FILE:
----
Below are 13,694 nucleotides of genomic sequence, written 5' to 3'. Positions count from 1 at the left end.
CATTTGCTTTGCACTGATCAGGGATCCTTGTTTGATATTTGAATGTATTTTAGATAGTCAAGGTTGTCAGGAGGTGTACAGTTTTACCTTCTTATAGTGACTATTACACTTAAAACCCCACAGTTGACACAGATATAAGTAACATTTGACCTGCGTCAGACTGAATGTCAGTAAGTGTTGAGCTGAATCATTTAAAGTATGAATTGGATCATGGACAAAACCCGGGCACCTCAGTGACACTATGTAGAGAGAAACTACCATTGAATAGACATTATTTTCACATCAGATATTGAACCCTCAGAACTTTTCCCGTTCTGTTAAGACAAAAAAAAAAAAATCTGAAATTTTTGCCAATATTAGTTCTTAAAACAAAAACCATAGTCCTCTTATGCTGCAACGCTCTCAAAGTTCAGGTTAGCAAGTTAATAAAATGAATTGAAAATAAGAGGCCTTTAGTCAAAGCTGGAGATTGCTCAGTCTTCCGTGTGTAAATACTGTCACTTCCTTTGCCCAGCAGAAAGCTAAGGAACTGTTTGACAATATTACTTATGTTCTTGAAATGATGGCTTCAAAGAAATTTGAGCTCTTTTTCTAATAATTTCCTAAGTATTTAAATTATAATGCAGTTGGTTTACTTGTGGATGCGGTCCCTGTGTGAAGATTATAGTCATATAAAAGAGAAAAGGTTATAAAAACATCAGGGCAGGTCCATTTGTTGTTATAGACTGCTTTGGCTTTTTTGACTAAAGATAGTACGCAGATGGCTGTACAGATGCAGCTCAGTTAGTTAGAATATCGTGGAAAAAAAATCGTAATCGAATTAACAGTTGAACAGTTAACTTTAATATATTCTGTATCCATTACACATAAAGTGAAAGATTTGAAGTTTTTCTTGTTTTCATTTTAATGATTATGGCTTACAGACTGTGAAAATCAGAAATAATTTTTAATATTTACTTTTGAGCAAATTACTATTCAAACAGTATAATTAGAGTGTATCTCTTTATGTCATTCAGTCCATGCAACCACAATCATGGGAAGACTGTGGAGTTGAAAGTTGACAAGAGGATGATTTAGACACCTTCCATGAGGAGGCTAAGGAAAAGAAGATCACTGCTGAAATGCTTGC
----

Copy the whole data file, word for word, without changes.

Below are 13,694 nucleotides of genomic sequence, written 5' to 3'. Positions count from 1 at the left end.
CATTTGCTTTGCACTGATCAGGGATCCTTGTTTGATATTTGAATGTATTTTAGATAGTCAAGGTTGTCAGGAGGTGTACAGTTTTACCTTCTTATAGTGACTATTACACTTAAAACCCCACAGTTGACACAGATATAAGTAACATTTGACCTGCGTCAGACTGAATGTCAGTAAGTGTTGAGCTGAATCATTTAAAGTATGAATTGGATCATGGACAAAACCCGGGCACCTCAGTGACACTATGTAGAGAGAAACTACCATTGAATAGACATTATTTTCACATCAGATATTGAACCCTCAGAACTTTTCCCGTTCTGTTAAGACAAAAAAAAAAAAATCTGAAATTTTTGCCAATATTAGTTCTTAAAACAAAAACCATAGTCCTCTTATGCTGCAACGCTCTCAAAGTTCAGGTTAGCAAGTTAATAAAATGAATTGAAAATAAGAGGCCTTTAGTCAAAGCTGGAGATTGCTCAGTCTTCCGTGTGTAAATACTGTCACTTCCTTTGCCCAGCAGAAAGCTAAGGAACTGTTTGACAATATTACTTATGTTCTTGAAATGATGGCTTCAAAGAAATTTGAGCTCTTTTTCTAATAATTTCCTAAGTATTTAAATTATAATGCAGTTGGTTTACTTGTGGATGCGGTCCCTGTGTGAAGATTATAGTCATATAAAAGAGAAAAGGTTATAAAAACATCAGGGCAGGTCCATTTGTTGTTATAGACTGCTTTGGCTTTTTTGACTAAAGATAGTACGCAGATGGCTGTACAGATGCAGCTCAGTTAGTTAGAATATCGTGGAAAAAAAATCGTAATCGAATTAACAGTTGAACAGTTAACTTTAATATATTCTGTATCCATTACACATAAAGTGAAAGATTTGAAGTTTTTCTTGTTTTCATTTTAATGATTATGGCTTACAGACTGTGAAAATCAGAAATAATTTTTAATATTTACTTTTGAGCAAATTACTATTCAAACAGTATAATTAGAGTGTATCTCTTTATGTCATTCAGTCCATGCAACCACAATCATGGGAAGACTGTGGAGTTGAAAGTTGACAAGAGGATGATTTAGACACCTTCCATGAGGAGGCTAAGGAAAAGAAGATCACTGCTGAAATGCTTGC